Introducing Countryman (Dir: Dickie Jobson, 1982)


The NGJ is planning to develop a Caribbean film programme and, eventually also, collection and as our first steps in this direction, we have started integrating film screenings into our Last Sundays programme. We started with Storm Saulter’s Better Mus’ Come in January and have continued today with an earlier Jamaican film Dickie Jobson’s Countryman (1982). Below is Nicole Smythe-Johnson’s introduction to the film and its relevance to the themes of the Natural Histories exhibition.

You could describe Countryman (1982) as one of two things, depending on how generous you’re feeling. You could call it a B movie … or you could call it an arthouse film. To my mind, those descriptions are equally appropriate, though the self-proclaimed “a bush movie’ is probably best.

This is a ninety-minute, overtly low budget film made in Jamaica in 1982. Though there is some gratuitous nudity – early in the film, the female lead (Kristina St Clair) surrenders her blouse to be used as a weapon against an alligator, revealing her bountiful bosom – a great deal else is happening here. There are the stunning vistas, mystical aspects and a narrative that is almost anti-progress, unusual in early 80s Jamaica. For me, all this does not fully emancipate Countryman from B movie status but makes it endearingly so. In the vein of other cult classics such as The Little Shop of Horrors or The Rocky Horror Picture Show, it is refreshingly off-beat.

The director of the film- the late, great Richard ”Dickie” Jobson – was a close friend of both Perry Henzell and Chris Blackwell. So Countryman is very much part of that moment of indigenous film exploration that produced the earlier and more popular The Harder They Come (1972). Born in St Ann, Jobson lived in England for much of his life working with the Island group of companies, including a stint as Bob Marley’s manager. Countryman was Jobson’s only feature film, though at the time of his death in December 2008 he was said to be working on a screenplay based on Bob Marley’s song Mr Brown.

There are a few important things to know before entering this screening. First, Countryman is based on a real person – a Hellshire fisherman of the same name – who was something of a pop figure at the time. The fictive Countryman is played by the real Countryman, who still lives in Hellshire today. We tried to get him to come but were unable to get in touch with him. Secondly, for the parents and guardians, there are some depictions of marijuana use and, as I mentioned, a few scenes of mild nudity. Third, this film is being screened as a supplement to the Natural Histories exhibition. We ask you to consider it as a work of art, in conversation with the other works exhibited here today.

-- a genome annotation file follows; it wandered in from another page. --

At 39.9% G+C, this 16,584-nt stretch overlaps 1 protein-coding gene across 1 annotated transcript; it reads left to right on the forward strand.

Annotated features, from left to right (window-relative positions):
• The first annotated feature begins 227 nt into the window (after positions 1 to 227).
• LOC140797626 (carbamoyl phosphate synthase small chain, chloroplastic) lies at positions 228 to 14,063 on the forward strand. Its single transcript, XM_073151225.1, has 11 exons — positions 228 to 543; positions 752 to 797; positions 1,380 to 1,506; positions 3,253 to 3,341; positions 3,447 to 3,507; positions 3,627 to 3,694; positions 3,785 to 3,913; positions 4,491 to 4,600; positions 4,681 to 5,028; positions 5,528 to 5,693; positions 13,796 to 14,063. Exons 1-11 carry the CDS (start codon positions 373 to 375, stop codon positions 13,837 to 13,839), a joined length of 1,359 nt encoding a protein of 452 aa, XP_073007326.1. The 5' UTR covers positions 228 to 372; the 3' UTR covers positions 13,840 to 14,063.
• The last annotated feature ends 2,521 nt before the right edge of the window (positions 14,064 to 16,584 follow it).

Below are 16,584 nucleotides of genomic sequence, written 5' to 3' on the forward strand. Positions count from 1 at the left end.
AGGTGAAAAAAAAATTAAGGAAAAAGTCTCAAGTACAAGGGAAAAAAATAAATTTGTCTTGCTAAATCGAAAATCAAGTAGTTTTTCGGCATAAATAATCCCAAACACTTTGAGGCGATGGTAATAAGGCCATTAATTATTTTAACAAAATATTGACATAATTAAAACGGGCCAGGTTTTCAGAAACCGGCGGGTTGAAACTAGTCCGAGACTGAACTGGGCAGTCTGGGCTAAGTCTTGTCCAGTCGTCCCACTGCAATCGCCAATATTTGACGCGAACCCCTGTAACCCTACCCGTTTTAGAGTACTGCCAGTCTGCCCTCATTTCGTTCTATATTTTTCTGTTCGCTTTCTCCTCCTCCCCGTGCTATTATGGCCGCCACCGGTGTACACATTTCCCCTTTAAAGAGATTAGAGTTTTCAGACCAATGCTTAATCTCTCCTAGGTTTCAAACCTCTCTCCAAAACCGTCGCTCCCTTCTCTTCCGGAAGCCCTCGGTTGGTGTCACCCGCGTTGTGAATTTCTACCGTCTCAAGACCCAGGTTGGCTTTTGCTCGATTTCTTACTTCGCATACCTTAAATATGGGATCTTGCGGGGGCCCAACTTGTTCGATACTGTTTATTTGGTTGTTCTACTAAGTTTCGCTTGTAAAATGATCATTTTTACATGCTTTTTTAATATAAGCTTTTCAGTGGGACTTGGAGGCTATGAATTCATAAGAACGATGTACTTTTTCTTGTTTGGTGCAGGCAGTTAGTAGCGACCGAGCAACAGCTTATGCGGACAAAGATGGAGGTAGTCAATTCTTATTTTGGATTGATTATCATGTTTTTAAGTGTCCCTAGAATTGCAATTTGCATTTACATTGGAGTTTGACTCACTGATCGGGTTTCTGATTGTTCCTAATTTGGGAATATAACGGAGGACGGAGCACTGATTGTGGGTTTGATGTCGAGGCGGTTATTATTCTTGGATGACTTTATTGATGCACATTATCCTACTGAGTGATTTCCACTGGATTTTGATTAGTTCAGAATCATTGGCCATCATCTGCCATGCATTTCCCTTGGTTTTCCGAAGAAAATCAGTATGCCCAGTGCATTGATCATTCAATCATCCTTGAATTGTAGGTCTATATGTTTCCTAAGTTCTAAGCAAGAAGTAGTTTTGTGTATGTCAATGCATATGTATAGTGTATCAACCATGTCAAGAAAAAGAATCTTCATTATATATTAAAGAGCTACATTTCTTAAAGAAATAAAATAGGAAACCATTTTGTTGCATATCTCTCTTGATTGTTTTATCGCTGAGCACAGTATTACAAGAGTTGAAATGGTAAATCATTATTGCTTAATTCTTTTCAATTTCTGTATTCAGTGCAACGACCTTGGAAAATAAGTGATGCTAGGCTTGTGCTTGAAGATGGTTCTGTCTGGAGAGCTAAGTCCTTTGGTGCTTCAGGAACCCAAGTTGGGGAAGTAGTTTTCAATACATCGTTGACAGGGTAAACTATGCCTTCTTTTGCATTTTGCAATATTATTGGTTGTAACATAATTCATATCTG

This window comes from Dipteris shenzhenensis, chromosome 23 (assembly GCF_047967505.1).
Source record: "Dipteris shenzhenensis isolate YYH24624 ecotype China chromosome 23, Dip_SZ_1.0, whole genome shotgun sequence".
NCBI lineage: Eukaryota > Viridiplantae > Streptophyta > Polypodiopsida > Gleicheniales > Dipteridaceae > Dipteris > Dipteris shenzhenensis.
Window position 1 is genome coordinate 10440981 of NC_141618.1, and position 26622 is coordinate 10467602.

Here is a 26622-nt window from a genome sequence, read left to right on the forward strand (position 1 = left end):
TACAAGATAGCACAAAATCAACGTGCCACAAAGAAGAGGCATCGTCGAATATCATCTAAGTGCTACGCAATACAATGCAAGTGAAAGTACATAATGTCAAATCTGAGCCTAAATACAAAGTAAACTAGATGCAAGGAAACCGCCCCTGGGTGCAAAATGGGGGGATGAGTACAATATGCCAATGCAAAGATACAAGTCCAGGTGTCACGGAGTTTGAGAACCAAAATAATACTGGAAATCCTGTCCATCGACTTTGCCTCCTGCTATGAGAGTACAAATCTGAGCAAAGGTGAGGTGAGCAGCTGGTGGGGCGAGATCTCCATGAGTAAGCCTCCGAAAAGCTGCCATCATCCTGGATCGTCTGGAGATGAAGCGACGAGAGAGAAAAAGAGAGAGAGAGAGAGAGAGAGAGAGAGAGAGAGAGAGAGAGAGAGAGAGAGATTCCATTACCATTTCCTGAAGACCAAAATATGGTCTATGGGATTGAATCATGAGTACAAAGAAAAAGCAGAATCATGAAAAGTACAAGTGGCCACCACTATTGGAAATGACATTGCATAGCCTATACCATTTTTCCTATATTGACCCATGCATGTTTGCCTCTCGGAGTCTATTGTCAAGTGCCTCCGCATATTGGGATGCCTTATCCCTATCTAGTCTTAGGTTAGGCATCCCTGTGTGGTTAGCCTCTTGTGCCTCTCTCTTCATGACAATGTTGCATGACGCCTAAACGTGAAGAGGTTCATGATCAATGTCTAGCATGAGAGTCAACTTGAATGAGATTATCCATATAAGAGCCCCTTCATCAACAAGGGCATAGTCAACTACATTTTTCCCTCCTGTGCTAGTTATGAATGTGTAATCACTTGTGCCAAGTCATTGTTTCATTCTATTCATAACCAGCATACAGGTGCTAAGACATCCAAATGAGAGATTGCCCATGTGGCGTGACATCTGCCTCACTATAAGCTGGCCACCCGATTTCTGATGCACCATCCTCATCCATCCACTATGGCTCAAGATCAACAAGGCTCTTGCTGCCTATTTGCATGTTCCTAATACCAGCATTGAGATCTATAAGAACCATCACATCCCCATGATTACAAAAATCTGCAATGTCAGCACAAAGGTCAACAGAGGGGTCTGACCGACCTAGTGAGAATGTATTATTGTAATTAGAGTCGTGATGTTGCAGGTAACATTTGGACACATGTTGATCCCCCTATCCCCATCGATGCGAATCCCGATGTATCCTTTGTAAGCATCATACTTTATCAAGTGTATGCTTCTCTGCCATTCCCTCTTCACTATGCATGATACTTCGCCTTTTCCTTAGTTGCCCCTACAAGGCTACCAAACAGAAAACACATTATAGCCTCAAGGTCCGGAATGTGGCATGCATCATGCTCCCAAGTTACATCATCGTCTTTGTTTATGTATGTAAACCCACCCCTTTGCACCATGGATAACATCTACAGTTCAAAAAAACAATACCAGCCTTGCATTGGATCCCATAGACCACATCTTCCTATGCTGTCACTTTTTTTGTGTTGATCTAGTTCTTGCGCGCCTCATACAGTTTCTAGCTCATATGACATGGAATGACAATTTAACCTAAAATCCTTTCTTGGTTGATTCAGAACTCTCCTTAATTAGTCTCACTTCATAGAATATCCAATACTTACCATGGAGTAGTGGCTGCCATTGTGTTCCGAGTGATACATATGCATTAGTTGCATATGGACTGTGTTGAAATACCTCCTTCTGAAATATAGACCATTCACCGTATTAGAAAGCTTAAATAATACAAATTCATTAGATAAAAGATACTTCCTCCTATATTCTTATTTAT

To encourage that process, consider the following:

Where most Jamaican films focus on urban blight, crime and political tribalism, Countryman looks at the mystical aspects of Jamaican popular culture. Though the film does treat some political themes, the political is viewed exclusively through the lens of the mystical. The mysticism portrayed here is not monolithic either; there is a demarcation between the nature-derived and aligned powers of Countryman and that of Obeah, here associated with the un-dead. An interesting (if problematic) distinction I think. Finally, in viewing a film like Countryman, an artist like Everald Brown comes to mind. The belief in the mystical aspects of nature, portrayed in paintings like Duppy Cotton Tree and Bush Have Ears (both of which are exhibited in Natural Histories) – is more the subject of this film than the elections that loom in the story’s background. This is a welcome change, as well as a further illustration of the important role that natural mysticism and nature in general have always played in Jamaica’s visual and narrative history.

I invite you to step into Countryman’s world and experience this important part of Jamaica’s artistic and filmic heritage. Stay afterwards for a 12 minute mini-documentary featuring interviews with  Dickie Jobson, Producer Chris Blackwell, the now middle-aged Countryman and other members of the cast.

4 thoughts on “Introducing Countryman (Dir: Dickie Jobson, 1982)

  1. Pingback: Chris Blackwell Speaks on “Countryman” | Boomshots

  2. Pingback: Visual Culture: Remembering "Countryman," The Man and the Movie

  3. Pingback: Visual Culture: Remembering “Countryman,” The Man and the Movie | KwK Media

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